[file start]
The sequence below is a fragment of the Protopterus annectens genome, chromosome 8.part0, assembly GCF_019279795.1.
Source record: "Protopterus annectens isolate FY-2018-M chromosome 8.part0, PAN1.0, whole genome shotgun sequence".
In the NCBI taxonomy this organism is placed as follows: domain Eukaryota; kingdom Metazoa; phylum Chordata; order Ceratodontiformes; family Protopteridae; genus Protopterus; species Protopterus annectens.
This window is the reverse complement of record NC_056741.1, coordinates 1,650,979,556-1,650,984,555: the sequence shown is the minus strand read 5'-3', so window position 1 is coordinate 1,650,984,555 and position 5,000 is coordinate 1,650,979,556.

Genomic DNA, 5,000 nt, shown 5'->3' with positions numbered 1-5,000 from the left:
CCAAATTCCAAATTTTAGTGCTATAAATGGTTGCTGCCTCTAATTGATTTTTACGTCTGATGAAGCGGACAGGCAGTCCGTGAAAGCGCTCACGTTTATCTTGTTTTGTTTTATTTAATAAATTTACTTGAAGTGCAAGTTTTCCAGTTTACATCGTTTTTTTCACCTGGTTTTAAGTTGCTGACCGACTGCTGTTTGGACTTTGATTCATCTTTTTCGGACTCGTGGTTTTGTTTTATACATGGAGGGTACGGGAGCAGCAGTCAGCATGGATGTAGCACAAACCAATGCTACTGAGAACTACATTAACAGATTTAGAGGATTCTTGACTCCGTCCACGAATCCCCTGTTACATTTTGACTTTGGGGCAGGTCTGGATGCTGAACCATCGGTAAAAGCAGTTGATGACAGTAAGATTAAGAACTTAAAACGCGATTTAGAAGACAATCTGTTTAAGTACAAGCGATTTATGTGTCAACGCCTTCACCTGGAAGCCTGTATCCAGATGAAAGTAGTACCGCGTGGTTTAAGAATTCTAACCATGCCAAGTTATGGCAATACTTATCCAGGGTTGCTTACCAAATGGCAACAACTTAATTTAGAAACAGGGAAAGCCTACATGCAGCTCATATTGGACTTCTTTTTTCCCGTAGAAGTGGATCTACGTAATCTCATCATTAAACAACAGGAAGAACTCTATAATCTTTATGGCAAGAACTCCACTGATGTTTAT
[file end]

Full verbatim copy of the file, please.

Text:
The sequence below is a fragment of the Protopterus annectens genome, chromosome 8.part0, assembly GCF_019279795.1.
Source record: "Protopterus annectens isolate FY-2018-M chromosome 8.part0, PAN1.0, whole genome shotgun sequence".
In the NCBI taxonomy this organism is placed as follows: domain Eukaryota; kingdom Metazoa; phylum Chordata; order Ceratodontiformes; family Protopteridae; genus Protopterus; species Protopterus annectens.
This window is the reverse complement of record NC_056741.1, coordinates 1,650,979,556-1,650,984,555: the sequence shown is the minus strand read 5'-3', so window position 1 is coordinate 1,650,984,555 and position 5,000 is coordinate 1,650,979,556.

Genomic DNA, 5,000 nt, shown 5'->3' with positions numbered 1-5,000 from the left:
CCAAATTCCAAATTTTAGTGCTATAAATGGTTGCTGCCTCTAATTGATTTTTACGTCTGATGAAGCGGACAGGCAGTCCGTGAAAGCGCTCACGTTTATCTTGTTTTGTTTTATTTAATAAATTTACTTGAAGTGCAAGTTTTCCAGTTTACATCGTTTTTTTCACCTGGTTTTAAGTTGCTGACCGACTGCTGTTTGGACTTTGATTCATCTTTTTCGGACTCGTGGTTTTGTTTTATACATGGAGGGTACGGGAGCAGCAGTCAGCATGGATGTAGCACAAACCAATGCTACTGAGAACTACATTAACAGATTTAGAGGATTCTTGACTCCGTCCACGAATCCCCTGTTACATTTTGACTTTGGGGCAGGTCTGGATGCTGAACCATCGGTAAAAGCAGTTGATGACAGTAAGATTAAGAACTTAAAACGCGATTTAGAAGACAATCTGTTTAAGTACAAGCGATTTATGTGTCAACGCCTTCACCTGGAAGCCTGTATCCAGATGAAAGTAGTACCGCGTGGTTTAAGAATTCTAACCATGCCAAGTTATGGCAATACTTATCCAGGGTTGCTTACCAAATGGCAACAACTTAATTTAGAAACAGGGAAAGCCTACATGCAGCTCATATTGGACTTCTTTTTTCCCGTAGAAGTGGATCTACGTAATCTCATCATTAAACAACAGGAAGAACTCTATAATCTTTATGGCAAGAACTCCACTGATGTTTAT